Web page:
The Technology Related Assistance to Individuals with Disabilities Act of 1988 described an assistive technology device as "any item, piece of equipment, or product system, whether acquired commercially off the shelf, modified, or customized, that is used to increase, maintain, or improve functional capabilities of individuals with disabilities."
Assistive technologies can be "high tech" and "low tech:" from canes and lever doorknobs to voice recognition software and augmentative communication devices (speech generating devices).
Recording devices can be useful for people with Tourette Syndrome in situations such as classes or work. Some physical tics might make it difficult to take notes and keep up with teachers or presentations. A recording device can allow a person with Tourette Syndrome to go over recorded moments with less pressure and more control.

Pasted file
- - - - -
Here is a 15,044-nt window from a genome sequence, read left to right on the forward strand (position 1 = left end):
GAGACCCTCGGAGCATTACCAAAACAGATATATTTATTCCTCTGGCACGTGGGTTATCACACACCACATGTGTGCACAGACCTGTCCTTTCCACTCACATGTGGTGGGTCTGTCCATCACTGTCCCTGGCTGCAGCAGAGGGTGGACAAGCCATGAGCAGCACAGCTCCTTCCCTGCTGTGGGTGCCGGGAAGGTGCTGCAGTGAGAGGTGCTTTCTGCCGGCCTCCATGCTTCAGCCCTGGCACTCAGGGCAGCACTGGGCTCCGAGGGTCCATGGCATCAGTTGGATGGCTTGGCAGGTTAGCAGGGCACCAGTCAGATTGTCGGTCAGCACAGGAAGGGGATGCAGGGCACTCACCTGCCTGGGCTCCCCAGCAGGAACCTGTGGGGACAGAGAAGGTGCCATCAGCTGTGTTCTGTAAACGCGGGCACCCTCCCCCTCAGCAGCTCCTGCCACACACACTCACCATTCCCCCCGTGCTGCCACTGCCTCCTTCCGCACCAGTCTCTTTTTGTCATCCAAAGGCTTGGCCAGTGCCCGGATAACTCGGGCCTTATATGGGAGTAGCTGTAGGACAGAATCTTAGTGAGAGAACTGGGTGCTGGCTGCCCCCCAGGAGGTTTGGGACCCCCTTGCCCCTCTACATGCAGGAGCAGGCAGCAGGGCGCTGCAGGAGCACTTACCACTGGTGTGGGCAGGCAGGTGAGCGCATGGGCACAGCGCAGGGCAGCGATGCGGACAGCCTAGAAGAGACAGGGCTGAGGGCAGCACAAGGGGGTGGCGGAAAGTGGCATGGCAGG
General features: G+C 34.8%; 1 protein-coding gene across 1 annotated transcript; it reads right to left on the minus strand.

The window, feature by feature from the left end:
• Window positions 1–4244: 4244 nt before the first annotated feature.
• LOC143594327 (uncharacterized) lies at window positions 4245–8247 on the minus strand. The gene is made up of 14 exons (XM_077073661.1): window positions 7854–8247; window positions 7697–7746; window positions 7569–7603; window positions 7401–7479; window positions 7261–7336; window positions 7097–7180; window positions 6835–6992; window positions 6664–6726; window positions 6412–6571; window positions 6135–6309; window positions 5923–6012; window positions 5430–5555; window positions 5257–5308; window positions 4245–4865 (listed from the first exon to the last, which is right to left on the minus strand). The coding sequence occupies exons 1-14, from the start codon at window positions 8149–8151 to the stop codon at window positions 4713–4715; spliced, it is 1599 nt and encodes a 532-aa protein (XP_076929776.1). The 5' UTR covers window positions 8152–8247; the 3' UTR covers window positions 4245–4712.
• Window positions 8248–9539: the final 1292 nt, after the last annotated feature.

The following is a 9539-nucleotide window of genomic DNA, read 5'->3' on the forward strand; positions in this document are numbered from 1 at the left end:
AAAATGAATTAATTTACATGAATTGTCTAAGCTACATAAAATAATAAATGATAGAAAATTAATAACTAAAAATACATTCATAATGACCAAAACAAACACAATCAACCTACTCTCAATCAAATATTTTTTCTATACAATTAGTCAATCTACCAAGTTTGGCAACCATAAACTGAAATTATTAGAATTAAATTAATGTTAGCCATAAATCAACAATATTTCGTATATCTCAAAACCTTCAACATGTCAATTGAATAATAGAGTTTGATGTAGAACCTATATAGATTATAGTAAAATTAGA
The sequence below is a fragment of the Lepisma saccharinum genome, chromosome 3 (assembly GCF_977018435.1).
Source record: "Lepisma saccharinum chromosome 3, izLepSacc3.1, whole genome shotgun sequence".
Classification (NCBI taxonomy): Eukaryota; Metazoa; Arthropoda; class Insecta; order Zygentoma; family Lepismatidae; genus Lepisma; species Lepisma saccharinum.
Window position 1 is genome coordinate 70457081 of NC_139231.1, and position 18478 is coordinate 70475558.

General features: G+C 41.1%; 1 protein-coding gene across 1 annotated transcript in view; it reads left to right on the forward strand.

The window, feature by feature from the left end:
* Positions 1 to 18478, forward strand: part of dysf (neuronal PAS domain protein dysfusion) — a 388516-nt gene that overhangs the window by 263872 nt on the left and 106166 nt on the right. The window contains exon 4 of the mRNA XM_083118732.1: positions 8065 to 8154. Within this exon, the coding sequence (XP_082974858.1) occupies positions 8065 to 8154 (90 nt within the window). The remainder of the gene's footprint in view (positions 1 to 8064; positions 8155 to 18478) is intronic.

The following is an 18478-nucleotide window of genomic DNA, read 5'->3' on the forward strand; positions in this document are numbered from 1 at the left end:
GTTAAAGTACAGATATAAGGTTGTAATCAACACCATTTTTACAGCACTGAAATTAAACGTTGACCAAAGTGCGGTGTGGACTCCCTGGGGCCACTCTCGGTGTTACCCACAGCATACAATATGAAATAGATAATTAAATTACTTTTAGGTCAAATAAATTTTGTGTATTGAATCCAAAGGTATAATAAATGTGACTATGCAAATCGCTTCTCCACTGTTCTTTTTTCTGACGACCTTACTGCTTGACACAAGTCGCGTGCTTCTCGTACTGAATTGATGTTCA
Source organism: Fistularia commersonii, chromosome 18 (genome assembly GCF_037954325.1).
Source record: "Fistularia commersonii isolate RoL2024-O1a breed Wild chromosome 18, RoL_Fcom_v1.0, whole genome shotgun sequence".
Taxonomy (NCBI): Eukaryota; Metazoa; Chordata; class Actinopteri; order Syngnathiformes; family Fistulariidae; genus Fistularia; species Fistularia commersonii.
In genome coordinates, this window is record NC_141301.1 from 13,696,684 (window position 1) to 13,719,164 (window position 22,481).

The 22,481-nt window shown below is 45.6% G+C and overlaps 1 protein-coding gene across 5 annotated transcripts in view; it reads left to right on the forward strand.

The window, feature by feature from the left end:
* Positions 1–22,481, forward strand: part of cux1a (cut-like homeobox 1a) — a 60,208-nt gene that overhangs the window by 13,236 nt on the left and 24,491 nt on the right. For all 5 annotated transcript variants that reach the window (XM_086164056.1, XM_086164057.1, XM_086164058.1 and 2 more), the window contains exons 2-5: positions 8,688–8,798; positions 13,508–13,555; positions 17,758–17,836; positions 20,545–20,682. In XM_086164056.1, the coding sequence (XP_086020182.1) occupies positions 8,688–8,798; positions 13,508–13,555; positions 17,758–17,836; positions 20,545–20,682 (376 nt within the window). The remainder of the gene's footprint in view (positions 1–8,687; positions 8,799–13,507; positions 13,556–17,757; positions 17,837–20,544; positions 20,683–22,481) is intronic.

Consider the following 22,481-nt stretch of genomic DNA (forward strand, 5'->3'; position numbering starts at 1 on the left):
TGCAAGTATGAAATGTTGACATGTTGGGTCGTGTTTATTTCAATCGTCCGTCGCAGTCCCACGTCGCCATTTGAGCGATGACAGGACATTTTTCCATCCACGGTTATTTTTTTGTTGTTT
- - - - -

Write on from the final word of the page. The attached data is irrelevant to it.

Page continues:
Many smartphones have recording capabilities, but often the sound recordings are not high quality. Other options include:
Word processors and speech-to-text devices can aid individuals with physical tics that make it hard to write or hold on to a writing device. Many computers will come with free word processing applications, like Microsoft's WordPad and Apple's Pages. Some examples of software and standalone devices include:
People with Tourette Syndrome might find it difficult to read if they have a physical tic that prevents them from holding reading material or if they have visual tics that make it hard to focus on text. Audiobooks, scanning pens, and text-to-speech software can aid individuals with reading materials online or in print. Some options include: